Vehicle AC Maintenance & Service

During the summer heat, the last thing you want is for your vehicle’s air conditioning unit to fail. Let’s cover common car AC maintenance questions and tips.

Why Is My Car A/C Blowing Hot Air?

Many things can cause your vehicle’s A/C to blow hot air.

Refrigerant Leak

Refrigerant circulates through your A/C system, expanding and contracting as it removes heat and humidity from the cabin. Without the correct refrigerant levels, the A/C can’t function correctly.

Faulty Condenser Fan

The condenser fan keeps the refrigerant cool so the A/C system can produce cold air. If it’s clogged, it won’t be able to cool the refrigerant.

Broken Compressor

The compressor circulates refrigerant through the A/C system. If it breaks down, the refrigerant won’t be able to reach the condenser to be cooled. The compressor may stop working if you don’t use your A/C system for a while (e.g., during winter). Newer vehicles may be able to avoid this issue if the condenser is kept active year-round with the defrost setting.

Electrical System Issues

If the A/C components are all in good condition, an electrical issue–such as a frayed wire or blown fuse–may cause hot air, or the A/C system might need to be recharged.

How Can I Recharge My Car’s A/C?

If you notice your car’s A/C system is losing power, try recharging it. To do this, you’ll need:

  • A/C recharging kit
  • refrigerant
  • safety glasses
  • gloves

Once you’ve gathered your materials, follow these steps to recharge your car’s A/C:

  1. Start your car and set the A/C to high.
  2. Under the hood, look to see if the clutch on the compressor is engaging. It should spin with the accessory belt. If it is, the system likely just needs more refrigerant. If it’s not, the refrigerant could be very low, there may be an electrical problem, or the compressor may have failed.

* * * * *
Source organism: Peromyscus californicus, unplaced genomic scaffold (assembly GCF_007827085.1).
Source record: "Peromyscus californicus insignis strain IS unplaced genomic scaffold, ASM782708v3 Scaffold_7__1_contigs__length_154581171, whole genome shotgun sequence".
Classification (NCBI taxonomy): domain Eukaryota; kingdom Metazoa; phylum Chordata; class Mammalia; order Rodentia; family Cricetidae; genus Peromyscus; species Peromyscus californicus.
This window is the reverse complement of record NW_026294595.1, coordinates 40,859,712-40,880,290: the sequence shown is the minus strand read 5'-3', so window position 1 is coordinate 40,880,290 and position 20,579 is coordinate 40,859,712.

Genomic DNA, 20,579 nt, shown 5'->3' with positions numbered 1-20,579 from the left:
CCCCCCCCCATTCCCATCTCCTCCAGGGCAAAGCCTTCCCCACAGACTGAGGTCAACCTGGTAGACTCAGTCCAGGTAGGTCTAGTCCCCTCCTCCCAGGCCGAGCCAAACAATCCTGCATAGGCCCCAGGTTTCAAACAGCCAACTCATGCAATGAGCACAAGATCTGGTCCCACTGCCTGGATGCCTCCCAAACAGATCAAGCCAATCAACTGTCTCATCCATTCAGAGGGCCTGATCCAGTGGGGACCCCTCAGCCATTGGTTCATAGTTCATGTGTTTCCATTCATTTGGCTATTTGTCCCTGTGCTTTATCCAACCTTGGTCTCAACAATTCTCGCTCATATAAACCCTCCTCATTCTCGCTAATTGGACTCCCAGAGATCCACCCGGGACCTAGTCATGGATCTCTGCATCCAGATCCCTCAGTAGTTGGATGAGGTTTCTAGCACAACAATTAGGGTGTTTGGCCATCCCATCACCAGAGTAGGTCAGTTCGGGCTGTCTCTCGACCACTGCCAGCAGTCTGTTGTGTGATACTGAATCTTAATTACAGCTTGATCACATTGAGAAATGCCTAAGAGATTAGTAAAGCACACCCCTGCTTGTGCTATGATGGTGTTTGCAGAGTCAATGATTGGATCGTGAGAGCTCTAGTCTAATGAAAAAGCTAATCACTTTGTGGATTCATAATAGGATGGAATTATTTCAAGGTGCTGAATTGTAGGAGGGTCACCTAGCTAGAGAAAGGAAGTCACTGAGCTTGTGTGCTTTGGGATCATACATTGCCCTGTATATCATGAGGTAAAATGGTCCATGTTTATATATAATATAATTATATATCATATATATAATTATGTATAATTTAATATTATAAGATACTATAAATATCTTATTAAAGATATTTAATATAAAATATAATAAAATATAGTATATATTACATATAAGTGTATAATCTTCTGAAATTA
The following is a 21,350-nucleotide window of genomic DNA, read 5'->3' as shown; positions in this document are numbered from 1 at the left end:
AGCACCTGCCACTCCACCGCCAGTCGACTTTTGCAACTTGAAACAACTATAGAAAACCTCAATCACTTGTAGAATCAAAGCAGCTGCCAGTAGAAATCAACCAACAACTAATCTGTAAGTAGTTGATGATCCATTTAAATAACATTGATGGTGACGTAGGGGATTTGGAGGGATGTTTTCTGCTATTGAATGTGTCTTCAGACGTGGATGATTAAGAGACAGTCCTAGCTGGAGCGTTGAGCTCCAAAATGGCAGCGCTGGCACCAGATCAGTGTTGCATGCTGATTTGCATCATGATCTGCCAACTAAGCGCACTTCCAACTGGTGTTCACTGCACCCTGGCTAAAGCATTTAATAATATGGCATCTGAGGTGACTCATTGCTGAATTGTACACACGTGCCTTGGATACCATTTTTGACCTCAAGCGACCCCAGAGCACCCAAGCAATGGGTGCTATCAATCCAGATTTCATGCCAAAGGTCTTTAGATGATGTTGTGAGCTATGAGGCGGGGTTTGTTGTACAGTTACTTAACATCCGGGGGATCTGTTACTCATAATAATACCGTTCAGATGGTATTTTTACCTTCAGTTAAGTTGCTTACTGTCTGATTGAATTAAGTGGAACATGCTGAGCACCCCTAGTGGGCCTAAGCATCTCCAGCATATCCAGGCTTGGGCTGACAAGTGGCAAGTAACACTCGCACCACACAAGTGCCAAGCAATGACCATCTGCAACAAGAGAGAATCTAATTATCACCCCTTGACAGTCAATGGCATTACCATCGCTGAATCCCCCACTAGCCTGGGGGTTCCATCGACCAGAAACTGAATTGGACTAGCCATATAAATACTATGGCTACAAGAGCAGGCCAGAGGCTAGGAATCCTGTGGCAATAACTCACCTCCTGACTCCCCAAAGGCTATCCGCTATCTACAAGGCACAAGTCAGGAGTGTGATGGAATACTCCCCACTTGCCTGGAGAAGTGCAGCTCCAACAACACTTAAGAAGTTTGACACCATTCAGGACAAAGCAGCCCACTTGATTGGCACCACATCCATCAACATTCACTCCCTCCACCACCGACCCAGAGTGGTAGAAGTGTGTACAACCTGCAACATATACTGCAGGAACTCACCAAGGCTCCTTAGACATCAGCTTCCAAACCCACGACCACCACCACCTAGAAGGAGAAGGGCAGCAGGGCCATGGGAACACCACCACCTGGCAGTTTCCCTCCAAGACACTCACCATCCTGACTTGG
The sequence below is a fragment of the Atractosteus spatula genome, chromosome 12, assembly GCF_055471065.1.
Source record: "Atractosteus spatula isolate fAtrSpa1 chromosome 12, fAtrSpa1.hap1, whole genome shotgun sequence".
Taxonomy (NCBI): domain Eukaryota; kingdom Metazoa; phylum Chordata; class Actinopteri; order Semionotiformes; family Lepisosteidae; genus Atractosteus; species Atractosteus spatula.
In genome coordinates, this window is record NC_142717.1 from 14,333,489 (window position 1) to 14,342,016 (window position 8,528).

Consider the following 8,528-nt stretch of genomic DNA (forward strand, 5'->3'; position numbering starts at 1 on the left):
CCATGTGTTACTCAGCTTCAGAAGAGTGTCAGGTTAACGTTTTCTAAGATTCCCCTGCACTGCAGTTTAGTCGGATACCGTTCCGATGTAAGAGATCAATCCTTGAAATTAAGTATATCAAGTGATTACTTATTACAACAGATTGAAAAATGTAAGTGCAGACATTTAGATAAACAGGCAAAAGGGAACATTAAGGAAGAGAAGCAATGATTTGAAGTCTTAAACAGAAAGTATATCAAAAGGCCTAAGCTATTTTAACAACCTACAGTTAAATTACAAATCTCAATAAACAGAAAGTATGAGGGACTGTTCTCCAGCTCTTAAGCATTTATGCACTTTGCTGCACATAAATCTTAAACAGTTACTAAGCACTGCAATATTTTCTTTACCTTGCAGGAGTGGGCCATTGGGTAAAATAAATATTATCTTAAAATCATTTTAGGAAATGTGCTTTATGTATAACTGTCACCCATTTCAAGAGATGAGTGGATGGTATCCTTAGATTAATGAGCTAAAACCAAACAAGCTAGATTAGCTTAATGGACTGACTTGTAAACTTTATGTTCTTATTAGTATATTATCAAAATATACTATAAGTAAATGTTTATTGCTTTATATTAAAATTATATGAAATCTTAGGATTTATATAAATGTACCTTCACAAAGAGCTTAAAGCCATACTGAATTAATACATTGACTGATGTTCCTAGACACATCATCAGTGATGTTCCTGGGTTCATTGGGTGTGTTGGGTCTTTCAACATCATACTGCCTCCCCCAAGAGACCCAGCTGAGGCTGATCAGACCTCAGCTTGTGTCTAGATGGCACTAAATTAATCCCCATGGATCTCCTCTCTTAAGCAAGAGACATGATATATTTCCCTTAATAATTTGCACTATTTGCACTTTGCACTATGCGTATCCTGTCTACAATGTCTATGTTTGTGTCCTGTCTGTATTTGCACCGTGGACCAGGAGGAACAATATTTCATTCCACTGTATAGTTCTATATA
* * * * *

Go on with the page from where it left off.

3. Turn the vehicle off and locate the low-side pressure port. This is usually on the passenger side of the engine bay. It’ll have a black or grey cap with the letter “L” on it.
  4. Attach the charging hose from the A/C recharging kit to the low-side service port.
  5. Restart your vehicle, make sure the A/C is on high, and monitor the gauge on the charging hose. If the pressure is under 40 psi, the AC system is undercharged.
  6. Thread the refrigerant can onto the charging hose. Hold the can upright and squeeze the trigger for five to 10 seconds. Check the pressure gauge to make sure you don’t overcharge the system. Repeat until you reach 40 psi.
  7. Step inside your vehicle and check if the A/C is blowing cool air. You can use a thermometer to confirm that the temperature has dropped.

If your A/C system still isn’t working, have it assessed by a professional at a NAPA AUTOPRO service centre. Keep in mind A/C systems made before 1995 typically can’t be recharged.

How Much Is It to Fix the A/C in a Car?

The cost to repair your car’s A/C system can vary depending on the vehicle type, the cause of the problem, and if you need any replacement parts.

An initial diagnostic session may cost $150 to $200. General A/C repairs can cost between $100 and $500. If you need a new compressor, this can cost $800 to $1,600.

How Can I Maintain My Car’s A/C?

To avoid expensive repairs, you can help your A/C stay in good condition with these tips:

  • No matter the weather, run your A/C on defrost mode for ten minutes each week on the coolest setting with the fan at maximum speed. This’ll help maintain gas pressure and keep the compressor running well.
  • Don’t pre-cool your car. The A/C operates at maximum efficiency while you’re driving.
  • Clean or replace the cabin air filter at least once every 12 to 24 months.

Pay attention to any changes in your A/C system, including strange noises, smells, or warm air. Solving these issues early on is best for the health of your vehicle, your safety, and you wallet!

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